It’s clear from Taste the Local Difference research that area farms are eager for help. The project’s survey of 400 direct-market farms had a significant 21 percent response rate. Of the 84 respondents, 41 percent said they could use help connecting with new buyers and 33 percent were interested in assistance with business issues.
Such assistance could lead to more successful farms. Mr. Werp, for example, says operations like his have only scratched the surface of potential local food sales, as well as opportunities in nearby cities. The Werp farm’s narrow focus on micro-greens is just one area. “I could put up six more big greenhouses and still sell everything I’m raising,” he said.
But unlike the Werps, smaller, mostly side-job farms have not had the time, opportunity, or wherewithal to invest in the greenhouses, packaging, delivery routes, and other things needed for growing their businesses past the roadside-stand stage.
Research by Taste the Local Difference indicates that if entrepreneurs had more assistance and support to bridge gaps in packing, processing, and distribution, a new $45 million market, or five percent of the region’s $900 million in annual food and drink sales, could open up for local food and farm businesses. At a national average of 20 cents on the retail food dollar that flows back to producers, that five percent share could return $9 million annually to local farms, more than quadrupling their current direct-market sales.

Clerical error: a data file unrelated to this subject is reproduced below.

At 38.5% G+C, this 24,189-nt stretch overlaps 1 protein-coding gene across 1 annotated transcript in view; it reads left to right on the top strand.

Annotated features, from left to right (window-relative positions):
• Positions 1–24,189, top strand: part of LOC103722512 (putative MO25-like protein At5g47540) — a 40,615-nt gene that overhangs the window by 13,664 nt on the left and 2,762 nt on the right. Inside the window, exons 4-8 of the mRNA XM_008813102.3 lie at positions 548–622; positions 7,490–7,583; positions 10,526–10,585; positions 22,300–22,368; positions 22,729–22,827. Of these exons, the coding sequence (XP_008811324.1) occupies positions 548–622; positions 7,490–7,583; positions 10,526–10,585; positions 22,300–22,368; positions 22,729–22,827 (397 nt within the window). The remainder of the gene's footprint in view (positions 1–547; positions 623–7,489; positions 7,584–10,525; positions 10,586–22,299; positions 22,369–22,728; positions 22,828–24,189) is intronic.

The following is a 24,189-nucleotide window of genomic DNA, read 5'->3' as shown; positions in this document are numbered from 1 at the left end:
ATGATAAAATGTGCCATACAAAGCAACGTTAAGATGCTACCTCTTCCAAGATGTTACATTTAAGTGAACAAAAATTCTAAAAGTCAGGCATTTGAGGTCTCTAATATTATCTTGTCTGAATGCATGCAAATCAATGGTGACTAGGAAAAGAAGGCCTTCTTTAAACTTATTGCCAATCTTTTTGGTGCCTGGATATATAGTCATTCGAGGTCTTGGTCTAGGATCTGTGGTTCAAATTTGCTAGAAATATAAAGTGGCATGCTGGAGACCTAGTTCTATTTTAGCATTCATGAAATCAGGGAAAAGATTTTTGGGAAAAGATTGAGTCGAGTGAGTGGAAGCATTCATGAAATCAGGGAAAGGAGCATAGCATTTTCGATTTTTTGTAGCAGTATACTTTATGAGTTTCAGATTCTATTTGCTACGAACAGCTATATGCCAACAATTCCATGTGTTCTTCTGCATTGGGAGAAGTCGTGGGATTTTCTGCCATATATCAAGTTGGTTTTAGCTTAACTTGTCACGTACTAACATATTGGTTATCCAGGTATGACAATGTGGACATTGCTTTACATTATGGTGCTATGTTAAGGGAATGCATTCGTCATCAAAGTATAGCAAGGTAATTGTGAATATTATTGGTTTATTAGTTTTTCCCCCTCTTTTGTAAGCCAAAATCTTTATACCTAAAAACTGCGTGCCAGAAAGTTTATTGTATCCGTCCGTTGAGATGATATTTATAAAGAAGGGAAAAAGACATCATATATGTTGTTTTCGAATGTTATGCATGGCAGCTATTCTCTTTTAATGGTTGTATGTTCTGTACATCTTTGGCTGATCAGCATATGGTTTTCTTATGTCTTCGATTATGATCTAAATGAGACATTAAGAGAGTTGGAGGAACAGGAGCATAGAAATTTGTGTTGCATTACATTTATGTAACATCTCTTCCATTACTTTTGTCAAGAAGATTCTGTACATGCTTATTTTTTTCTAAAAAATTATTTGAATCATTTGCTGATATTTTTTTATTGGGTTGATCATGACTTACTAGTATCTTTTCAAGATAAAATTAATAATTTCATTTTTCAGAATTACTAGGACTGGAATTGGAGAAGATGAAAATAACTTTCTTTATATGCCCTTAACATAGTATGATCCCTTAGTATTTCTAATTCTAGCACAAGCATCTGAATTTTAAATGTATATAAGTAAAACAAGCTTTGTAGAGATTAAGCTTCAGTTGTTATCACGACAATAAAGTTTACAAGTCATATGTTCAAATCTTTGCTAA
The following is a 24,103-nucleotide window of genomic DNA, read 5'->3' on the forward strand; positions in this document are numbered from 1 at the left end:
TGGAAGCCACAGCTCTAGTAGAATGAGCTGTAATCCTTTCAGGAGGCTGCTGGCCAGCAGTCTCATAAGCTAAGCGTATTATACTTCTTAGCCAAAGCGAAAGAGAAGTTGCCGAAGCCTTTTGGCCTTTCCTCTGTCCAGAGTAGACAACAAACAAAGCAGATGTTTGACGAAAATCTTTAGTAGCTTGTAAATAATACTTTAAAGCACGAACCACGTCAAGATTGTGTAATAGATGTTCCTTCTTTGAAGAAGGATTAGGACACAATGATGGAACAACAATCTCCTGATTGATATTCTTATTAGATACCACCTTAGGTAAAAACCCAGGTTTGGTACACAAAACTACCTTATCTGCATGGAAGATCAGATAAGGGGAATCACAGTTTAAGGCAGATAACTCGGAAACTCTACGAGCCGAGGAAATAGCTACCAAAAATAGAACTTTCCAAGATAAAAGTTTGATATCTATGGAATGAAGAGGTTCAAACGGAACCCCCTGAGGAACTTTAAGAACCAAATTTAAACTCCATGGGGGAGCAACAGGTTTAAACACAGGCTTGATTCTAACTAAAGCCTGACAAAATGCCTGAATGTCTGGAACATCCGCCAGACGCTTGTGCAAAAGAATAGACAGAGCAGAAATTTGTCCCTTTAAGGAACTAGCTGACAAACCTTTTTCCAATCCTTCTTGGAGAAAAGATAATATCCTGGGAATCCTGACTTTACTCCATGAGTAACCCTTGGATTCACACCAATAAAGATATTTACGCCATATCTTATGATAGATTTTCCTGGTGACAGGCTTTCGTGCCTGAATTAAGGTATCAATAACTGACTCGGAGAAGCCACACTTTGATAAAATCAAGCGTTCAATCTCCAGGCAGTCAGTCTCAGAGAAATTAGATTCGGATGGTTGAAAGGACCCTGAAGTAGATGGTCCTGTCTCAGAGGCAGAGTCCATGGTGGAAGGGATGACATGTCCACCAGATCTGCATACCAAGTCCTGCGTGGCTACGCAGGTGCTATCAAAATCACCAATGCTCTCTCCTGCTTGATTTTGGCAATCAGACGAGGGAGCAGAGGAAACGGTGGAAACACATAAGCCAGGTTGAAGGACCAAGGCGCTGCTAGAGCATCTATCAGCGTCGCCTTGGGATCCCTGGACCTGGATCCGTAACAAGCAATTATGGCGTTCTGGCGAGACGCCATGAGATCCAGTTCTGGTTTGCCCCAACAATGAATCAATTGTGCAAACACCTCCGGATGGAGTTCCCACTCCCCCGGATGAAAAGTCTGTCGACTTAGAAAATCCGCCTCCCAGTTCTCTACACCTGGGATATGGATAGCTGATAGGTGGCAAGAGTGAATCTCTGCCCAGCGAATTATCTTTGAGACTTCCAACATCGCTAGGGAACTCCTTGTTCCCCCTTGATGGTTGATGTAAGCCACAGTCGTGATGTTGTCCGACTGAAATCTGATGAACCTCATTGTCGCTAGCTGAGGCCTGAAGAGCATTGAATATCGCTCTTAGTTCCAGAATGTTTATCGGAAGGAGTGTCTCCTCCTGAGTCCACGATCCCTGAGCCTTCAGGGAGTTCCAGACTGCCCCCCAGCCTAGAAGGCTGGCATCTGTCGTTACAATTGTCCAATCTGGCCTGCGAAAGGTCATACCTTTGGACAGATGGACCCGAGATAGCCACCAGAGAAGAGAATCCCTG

In total jobs and dollars, it’s nothing like bringing a big Toyota factory with more than 1,000 jobs to northwest Michigan. But in terms of quality of life − a vital economic asset in the 21st century − area leaders see great value in making local farming more profitable. Prosperous farmers, in addition to land conservation tools, protect the region’s farmland and rural character.
“Land preservation is critical to the quality of life we all enjoy, and we see our food and agriculture programs as a vital link to this,” said Andy Hayes, director of the Boyne City-based Northern Lakes Economic Alliance, which is a partner in the Taste the Local Difference initiative. “Helping agricultural enterprises and farms increase their business opportunities is a way to increase their land use choices.”
Demand and supply strong
Making local food purchasing easier for restaurants and other retail buyers is a key ingredient for expanding direct-marketing so that it works for more farms and farmland in the region, according to Taste the Local Difference research. The research also provides specific information on how and why local retailers buy local farm products and how area farms market their products
The project’s survey of all restaurants in the region (530) had the strongest response rate of 26 percent. Of those 136 restaurants that responded, 44 percent already purchase some of their ingredients directly from area farms. The project’s survey of all food retailers in the region (183) had a response rate of 15.2 percent. Of those 28 respondents, fully 83 percent said they buy directly from farms.